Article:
On Cultural Appropriation, Gentrification And Horror With The Director Of Brooklyn Beauty Shop-Set ‘Hair Wolf’

April 26, 2018

Antonio J. Bell On The Dazzling Tribeca Selection, ‘Nigerian Prince,’ Navigating Lagos And Unraveling His Roots

April 26, 2018

How The Searing Short Film ‘Haven’ Hones In On The Beauty And Horrors of Black Girlhood

April 26, 2018
Screen Shot 2018-06-03 at 8.19.16 PM
Screen Shot 2018-06-03 at 8.24.33 PM
Screen Shot 2018-06-03 at 8.21.24 PM

Some films remain forever embedded in your psyche and stick with you long after the final credits roll. Writer/director Kelly Fyffe-Marshall’s searing short story Haven is exactly this type of film. In a few short minutes, Haven hones in on the beauty and horrors of black girlhood — tackling a subject that is often buried in the black community. After the film’s premiere at the South by Southwest (SXSW) Film Festival, I chatted with Fyffe-Marshall and Haven executive producer Tamar Bird about the film, its perfect casting and why it’s so important to tell painful stories.

The idea for Haven was sparked by a conversation that Fyffe-Marshall had one day with her director of photography. “My DP Jordan Oram (Drake’s “God’s Plan”) had shown me another film, and it was about two people in a room,” she remembered. “So he sparked something in me. I thought, ‘What’s something that as black women we don’t see a lot of on TV?’ For me, it was a black daughter getting her hair done. That’s something that nearly all black women went through at least once a week as a child. So, I started with that, and it just became Haven.”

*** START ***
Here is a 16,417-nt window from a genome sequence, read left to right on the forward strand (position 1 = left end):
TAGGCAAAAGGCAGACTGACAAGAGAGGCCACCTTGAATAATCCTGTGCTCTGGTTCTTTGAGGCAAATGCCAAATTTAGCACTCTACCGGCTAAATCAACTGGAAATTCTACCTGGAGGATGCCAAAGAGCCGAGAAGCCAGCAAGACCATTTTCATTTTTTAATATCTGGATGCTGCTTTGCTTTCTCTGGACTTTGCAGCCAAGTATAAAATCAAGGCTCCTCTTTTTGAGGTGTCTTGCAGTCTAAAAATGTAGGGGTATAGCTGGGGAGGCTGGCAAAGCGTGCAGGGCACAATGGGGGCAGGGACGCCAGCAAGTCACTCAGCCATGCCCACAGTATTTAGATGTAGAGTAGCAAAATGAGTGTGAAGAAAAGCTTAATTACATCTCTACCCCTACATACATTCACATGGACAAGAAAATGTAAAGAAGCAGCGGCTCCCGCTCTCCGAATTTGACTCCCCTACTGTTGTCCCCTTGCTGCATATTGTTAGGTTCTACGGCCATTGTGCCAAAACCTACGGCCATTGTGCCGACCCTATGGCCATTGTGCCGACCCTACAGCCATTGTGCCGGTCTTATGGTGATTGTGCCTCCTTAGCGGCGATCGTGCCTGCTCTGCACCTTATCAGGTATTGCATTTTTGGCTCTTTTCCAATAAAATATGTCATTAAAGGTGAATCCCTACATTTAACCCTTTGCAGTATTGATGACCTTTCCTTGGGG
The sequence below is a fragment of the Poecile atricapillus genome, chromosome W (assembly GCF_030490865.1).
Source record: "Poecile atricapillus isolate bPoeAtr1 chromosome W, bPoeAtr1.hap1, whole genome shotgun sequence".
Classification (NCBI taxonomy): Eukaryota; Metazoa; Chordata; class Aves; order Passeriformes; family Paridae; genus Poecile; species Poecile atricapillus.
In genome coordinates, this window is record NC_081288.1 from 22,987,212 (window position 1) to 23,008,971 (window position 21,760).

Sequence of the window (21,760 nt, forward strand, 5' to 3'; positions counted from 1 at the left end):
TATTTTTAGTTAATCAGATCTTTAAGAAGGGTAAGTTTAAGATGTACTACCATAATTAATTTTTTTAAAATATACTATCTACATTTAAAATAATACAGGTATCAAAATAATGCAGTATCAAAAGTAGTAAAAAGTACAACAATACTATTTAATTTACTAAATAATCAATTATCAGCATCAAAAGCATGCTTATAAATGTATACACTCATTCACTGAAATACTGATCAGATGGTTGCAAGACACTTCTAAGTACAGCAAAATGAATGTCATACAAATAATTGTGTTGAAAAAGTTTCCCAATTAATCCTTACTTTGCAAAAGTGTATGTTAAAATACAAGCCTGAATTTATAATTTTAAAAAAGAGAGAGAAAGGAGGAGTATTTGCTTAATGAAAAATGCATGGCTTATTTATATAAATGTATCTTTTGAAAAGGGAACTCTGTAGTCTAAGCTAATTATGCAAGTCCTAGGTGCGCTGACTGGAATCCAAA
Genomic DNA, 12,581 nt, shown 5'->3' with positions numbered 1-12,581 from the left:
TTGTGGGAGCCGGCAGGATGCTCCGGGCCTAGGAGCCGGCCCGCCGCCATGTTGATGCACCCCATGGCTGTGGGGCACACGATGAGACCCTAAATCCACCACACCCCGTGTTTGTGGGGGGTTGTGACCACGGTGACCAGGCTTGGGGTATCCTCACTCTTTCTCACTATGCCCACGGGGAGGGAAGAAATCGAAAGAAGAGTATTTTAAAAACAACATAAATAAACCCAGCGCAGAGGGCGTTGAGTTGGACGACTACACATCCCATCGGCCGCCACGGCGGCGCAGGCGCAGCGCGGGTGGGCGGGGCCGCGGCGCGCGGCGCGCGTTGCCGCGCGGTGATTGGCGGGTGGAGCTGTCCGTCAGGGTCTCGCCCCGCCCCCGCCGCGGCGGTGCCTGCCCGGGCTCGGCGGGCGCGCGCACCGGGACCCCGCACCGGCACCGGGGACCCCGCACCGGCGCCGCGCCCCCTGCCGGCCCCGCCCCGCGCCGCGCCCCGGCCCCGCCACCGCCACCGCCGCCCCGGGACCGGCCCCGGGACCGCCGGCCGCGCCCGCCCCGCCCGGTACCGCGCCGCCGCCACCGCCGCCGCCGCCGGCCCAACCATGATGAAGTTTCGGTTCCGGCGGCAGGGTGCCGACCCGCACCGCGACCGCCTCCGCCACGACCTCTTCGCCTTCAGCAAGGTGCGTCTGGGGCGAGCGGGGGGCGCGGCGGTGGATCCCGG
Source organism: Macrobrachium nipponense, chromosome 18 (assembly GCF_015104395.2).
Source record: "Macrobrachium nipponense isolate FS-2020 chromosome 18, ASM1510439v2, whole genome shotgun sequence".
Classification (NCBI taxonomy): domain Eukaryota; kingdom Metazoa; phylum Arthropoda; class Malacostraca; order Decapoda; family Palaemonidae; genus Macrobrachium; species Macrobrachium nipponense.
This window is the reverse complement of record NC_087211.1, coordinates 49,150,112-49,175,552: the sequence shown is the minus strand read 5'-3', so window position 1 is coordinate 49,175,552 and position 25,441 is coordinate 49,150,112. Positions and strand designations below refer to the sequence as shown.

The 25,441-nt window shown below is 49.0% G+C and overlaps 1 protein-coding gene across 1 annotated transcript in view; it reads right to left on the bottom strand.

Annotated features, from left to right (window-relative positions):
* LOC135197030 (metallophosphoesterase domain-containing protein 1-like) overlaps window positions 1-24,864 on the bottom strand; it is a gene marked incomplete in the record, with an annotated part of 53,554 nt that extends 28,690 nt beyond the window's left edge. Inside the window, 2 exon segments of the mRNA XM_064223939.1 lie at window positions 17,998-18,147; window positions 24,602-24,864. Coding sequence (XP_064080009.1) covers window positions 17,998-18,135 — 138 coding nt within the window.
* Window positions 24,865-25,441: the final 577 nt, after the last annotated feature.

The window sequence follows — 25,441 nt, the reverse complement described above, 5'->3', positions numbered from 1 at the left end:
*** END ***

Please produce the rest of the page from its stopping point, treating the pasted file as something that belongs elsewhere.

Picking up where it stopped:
Once the idea was formed, Fyffe-Marshall found the perfect collaborator in Bird, an actress and award-winning Canadian filmmaker. “Kelly and I have known each other for about six years,” Bird revealed. “When she presented this to me, I remember saying, ‘This is it. Don’t do anything to it, don’t change anything. This is perfect. This is what we need; this is what the world needs.’ From there we just wanted to make it as true to our childhoods as possible — that nostalgic feeling of listening to reggae music in the background and watching TV while you’re getting your hair done.”

Continue reading at Shadow and Act.